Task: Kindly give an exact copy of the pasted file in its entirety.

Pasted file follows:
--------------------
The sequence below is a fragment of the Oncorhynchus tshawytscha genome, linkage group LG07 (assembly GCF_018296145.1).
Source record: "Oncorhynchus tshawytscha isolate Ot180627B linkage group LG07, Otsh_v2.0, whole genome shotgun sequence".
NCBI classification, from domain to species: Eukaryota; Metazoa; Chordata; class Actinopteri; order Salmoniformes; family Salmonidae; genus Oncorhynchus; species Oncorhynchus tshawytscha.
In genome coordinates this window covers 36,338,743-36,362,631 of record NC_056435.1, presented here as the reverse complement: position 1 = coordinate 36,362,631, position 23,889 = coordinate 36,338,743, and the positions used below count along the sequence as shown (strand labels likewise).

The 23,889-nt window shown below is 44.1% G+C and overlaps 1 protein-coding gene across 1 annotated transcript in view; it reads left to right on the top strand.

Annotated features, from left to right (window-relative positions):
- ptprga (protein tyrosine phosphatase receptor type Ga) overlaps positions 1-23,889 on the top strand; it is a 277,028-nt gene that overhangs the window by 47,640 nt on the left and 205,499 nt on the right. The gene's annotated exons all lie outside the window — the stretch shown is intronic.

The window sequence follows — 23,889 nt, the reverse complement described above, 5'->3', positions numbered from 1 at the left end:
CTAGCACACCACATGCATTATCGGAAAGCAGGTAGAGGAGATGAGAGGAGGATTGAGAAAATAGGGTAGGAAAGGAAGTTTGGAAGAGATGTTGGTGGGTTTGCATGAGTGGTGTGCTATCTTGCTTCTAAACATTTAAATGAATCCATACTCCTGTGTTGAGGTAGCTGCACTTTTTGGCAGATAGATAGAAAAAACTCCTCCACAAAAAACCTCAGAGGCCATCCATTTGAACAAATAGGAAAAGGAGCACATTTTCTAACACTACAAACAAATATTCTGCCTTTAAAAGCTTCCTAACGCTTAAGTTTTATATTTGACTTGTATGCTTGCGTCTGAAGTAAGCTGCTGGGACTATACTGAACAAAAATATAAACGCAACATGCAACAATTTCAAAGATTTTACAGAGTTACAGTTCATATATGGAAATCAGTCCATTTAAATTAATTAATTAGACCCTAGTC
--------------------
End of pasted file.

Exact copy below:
The sequence below is a fragment of the Oncorhynchus tshawytscha genome, linkage group LG07 (assembly GCF_018296145.1).
Source record: "Oncorhynchus tshawytscha isolate Ot180627B linkage group LG07, Otsh_v2.0, whole genome shotgun sequence".
NCBI classification, from domain to species: Eukaryota; Metazoa; Chordata; class Actinopteri; order Salmoniformes; family Salmonidae; genus Oncorhynchus; species Oncorhynchus tshawytscha.
In genome coordinates this window covers 36,338,743-36,362,631 of record NC_056435.1, presented here as the reverse complement: position 1 = coordinate 36,362,631, position 23,889 = coordinate 36,338,743, and the positions used below count along the sequence as shown (strand labels likewise).

The 23,889-nt window shown below is 44.1% G+C and overlaps 1 protein-coding gene across 1 annotated transcript in view; it reads left to right on the top strand.

Annotated features, from left to right (window-relative positions):
- ptprga (protein tyrosine phosphatase receptor type Ga) overlaps positions 1-23,889 on the top strand; it is a 277,028-nt gene that overhangs the window by 47,640 nt on the left and 205,499 nt on the right. The gene's annotated exons all lie outside the window — the stretch shown is intronic.

The window sequence follows — 23,889 nt, the reverse complement described above, 5'->3', positions numbered from 1 at the left end:
CTAGCACACCACATGCATTATCGGAAAGCAGGTAGAGGAGATGAGAGGAGGATTGAGAAAATAGGGTAGGAAAGGAAGTTTGGAAGAGATGTTGGTGGGTTTGCATGAGTGGTGTGCTATCTTGCTTCTAAACATTTAAATGAATCCATACTCCTGTGTTGAGGTAGCTGCACTTTTTGGCAGATAGATAGAAAAAACTCCTCCACAAAAAACCTCAGAGGCCATCCATTTGAACAAATAGGAAAAGGAGCACATTTTCTAACACTACAAACAAATATTCTGCCTTTAAAAGCTTCCTAACGCTTAAGTTTTATATTTGACTTGTATGCTTGCGTCTGAAGTAAGCTGCTGGGACTATACTGAACAAAAATATAAACGCAACATGCAACAATTTCAAAGATTTTACAGAGTTACAGTTCATATATGGAAATCAGTCCATTTAAATTAATTAATTAGACCCTAGTC